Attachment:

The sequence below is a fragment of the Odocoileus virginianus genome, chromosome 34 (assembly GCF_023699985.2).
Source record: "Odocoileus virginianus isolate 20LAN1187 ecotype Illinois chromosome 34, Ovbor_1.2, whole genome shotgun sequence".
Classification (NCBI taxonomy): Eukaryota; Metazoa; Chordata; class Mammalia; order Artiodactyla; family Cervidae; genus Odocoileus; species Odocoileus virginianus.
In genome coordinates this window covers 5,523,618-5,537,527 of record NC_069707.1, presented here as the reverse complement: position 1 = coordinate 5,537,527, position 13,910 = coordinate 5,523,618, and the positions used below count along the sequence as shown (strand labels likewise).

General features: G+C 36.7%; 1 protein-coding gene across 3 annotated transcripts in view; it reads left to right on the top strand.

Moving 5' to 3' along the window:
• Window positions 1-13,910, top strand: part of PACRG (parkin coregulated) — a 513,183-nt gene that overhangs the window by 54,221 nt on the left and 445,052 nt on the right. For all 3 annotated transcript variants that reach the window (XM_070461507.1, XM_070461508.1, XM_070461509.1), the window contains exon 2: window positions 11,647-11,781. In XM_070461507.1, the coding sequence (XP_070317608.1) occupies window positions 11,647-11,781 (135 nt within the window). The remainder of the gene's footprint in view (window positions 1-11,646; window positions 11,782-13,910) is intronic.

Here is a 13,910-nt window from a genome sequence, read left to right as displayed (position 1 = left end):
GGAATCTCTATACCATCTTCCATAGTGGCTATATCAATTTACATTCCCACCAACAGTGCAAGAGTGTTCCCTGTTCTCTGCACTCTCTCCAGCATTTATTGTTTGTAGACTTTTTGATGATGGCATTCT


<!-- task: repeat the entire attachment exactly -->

The sequence below is a fragment of the Odocoileus virginianus genome, chromosome 34 (assembly GCF_023699985.2).
Source record: "Odocoileus virginianus isolate 20LAN1187 ecotype Illinois chromosome 34, Ovbor_1.2, whole genome shotgun sequence".
Classification (NCBI taxonomy): Eukaryota; Metazoa; Chordata; class Mammalia; order Artiodactyla; family Cervidae; genus Odocoileus; species Odocoileus virginianus.
In genome coordinates this window covers 5,523,618-5,537,527 of record NC_069707.1, presented here as the reverse complement: position 1 = coordinate 5,537,527, position 13,910 = coordinate 5,523,618, and the positions used below count along the sequence as shown (strand labels likewise).

General features: G+C 36.7%; 1 protein-coding gene across 3 annotated transcripts in view; it reads left to right on the top strand.

Moving 5' to 3' along the window:
• Window positions 1-13,910, top strand: part of PACRG (parkin coregulated) — a 513,183-nt gene that overhangs the window by 54,221 nt on the left and 445,052 nt on the right. For all 3 annotated transcript variants that reach the window (XM_070461507.1, XM_070461508.1, XM_070461509.1), the window contains exon 2: window positions 11,647-11,781. In XM_070461507.1, the coding sequence (XP_070317608.1) occupies window positions 11,647-11,781 (135 nt within the window). The remainder of the gene's footprint in view (window positions 1-11,646; window positions 11,782-13,910) is intronic.

Here is a 13,910-nt window from a genome sequence, read left to right as displayed (position 1 = left end):
GGAATCTCTATACCATCTTCCATAGTGGCTATATCAATTTACATTCCCACCAACAGTGCAAGAGTGTTCCCTGTTCTCTGCACTCTCTCCAGCATTTATTGTTTGTAGACTTTTTGATGATGGCATTCT